Russia-Ukraine talks continue but no deal yet, says Kremlin

Kremlin spokesman Dmitry Peskov also rejected an order by the UN's top court for Russia to suspend the military offensive. PHOTO: REUTERS

LONDON (REUTERS) – The Kremlin said on Thursday (March 17) that Russia was putting “colossal” energy into talks on a possible peace deal with Ukraine but did not see such “zeal” from Kyiv, and agreement had yet to be reached.

President Vladimir Putin’s spokesman Dmitry Peskov said talks were continuing and Russian negotiators were ready to work around the clock.

“Our delegation is putting in colossal effort,” Peskov told reporters. “I repeat again, our delegation...is ready to work around the clock and has demonstrated such readiness – but unfortunately we don’t see such zeal from the Ukrainian side.”

Ukraine says it is willing to negotiate to end the three-week-old war that erupted after Russia invaded its neighbour, but will not surrender or accept Russian ultimatums.

“Negotiations are complicated. The positions of the parties are different. For us, fundamental issues are inviolable,” presidential adviser Mykhailo Podolyak said in a tweet.

Russia’s invasion has killed thousands of people, displaced more than three million and raised fears of a wider confrontation between Russia and the United States, the world’s two biggest nuclear powers.

Putin calls it a “special military operation” that he says was necessary because Nato’s enlargement threatened Russia, and to halt what he called the “genocide” of Russian-speaking people in Ukraine since Moscow’s 2014 annexation of Crimea.

Ukraine and its Western backers dismiss the claims of genocide. They believe Russia launched the unprovoked war to subjugate a neighbour Putin calls an artificial state.

Russia says the West – and its media – has ignored the persecution of Russian-speaking people in Ukraine, which was part of the old Moscow-dominated Soviet Union before winning statehood upon its break-up in 1991.

Turkish President Tayyip Erdogan told Putin on Thursday he would be happy to host him and Ukrainian leader Volodymyr Zelensky for talks. Russia has said such high-level talks would only happen to seal a deal.

Weeks of talks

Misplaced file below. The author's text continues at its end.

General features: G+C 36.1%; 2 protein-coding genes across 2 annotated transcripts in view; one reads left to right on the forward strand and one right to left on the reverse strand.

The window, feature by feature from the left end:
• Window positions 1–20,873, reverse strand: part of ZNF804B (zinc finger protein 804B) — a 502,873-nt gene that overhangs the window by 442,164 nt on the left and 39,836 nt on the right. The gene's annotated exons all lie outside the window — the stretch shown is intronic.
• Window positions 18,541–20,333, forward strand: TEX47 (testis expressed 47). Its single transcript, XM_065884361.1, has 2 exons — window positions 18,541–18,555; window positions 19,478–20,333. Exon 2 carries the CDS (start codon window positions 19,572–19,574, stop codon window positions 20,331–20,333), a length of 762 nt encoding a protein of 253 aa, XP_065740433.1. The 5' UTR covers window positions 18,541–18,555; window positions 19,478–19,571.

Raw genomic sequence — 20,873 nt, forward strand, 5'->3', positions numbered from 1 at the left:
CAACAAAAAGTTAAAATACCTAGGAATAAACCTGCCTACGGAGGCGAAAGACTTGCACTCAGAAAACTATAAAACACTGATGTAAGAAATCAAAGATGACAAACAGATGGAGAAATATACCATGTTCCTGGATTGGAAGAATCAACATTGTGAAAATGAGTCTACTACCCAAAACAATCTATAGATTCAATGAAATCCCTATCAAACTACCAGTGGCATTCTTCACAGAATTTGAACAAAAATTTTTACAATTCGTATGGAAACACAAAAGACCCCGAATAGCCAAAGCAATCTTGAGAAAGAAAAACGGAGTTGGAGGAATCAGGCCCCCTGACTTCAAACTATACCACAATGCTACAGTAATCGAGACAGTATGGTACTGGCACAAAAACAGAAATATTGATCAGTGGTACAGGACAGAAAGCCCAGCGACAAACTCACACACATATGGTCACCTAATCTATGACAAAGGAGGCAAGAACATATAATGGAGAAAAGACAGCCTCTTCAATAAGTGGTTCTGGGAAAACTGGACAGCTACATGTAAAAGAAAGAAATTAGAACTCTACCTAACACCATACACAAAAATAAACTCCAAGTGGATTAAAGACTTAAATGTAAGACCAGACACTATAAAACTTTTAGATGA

Talks on trying to find an end to the conflict began on Feb 28, four days after Putin ordered troops into Ukraine. Some talks have been in person at the Belarusian border or in Belarus while others have taken place on video conference.

Russia wants a neutral Ukraine and a written guarantee that its former Soviet neighbour would never join the Nato military alliance. While scolding the West at a meeting in Moscow on Wednesday, Putin said Russia was prepared to talk.

“On the principal questions for Russia and its future – a neutral status for Ukraine, demilitarisation and denazification - we always were ready and are ready now to discuss at talks,” Putin said.

Peskov said that if Ukraine agreed such a document and adhered to it then Russia “could very quickly stop what is happening.”

Asked about a Financial Times report that Ukraine and Russia had made significant progress on a tentative peace plan, Peskov said: “It is not right – there are elements there that are right but on the whole it is incorrect.”

US stocks edged lower on that statement. The FT did not immediately comment.

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Russia’s chief negotiator, Kremlin adviser Vladimir Medinsky, said on Wednesday that Ukraine had suggested an Austrian or Swedish variant of neutrality.

“We need a peaceful, free, independent Ukraine – neutral and not a member of a military bloc, not a member of Nato,” said Medinsky, who was born in Soviet Ukraine but graduated from the prestigious Moscow Institute of International Relations.

Ukraine’s Podolyak said Kyiv was seeking legally verified security guarantees, a ceasefire and the withdrawal of Russian troops.

Ukraine has repeatedly said it will never accept Russian control of Crimea or two Russian-backed rebel regions in eastern Ukraine which Moscow formally recognised as states three days before the war.

Western officials said significant gaps remained.

“Both sides are taking them seriously but there is a very, very big gap between the positions in question,” one official said, speaking on condition of anonymity.

“Those...who saw President Putin addressing the nation yesterday would be forgiven for thinking that Russia was not in compromising mood,” another official said.

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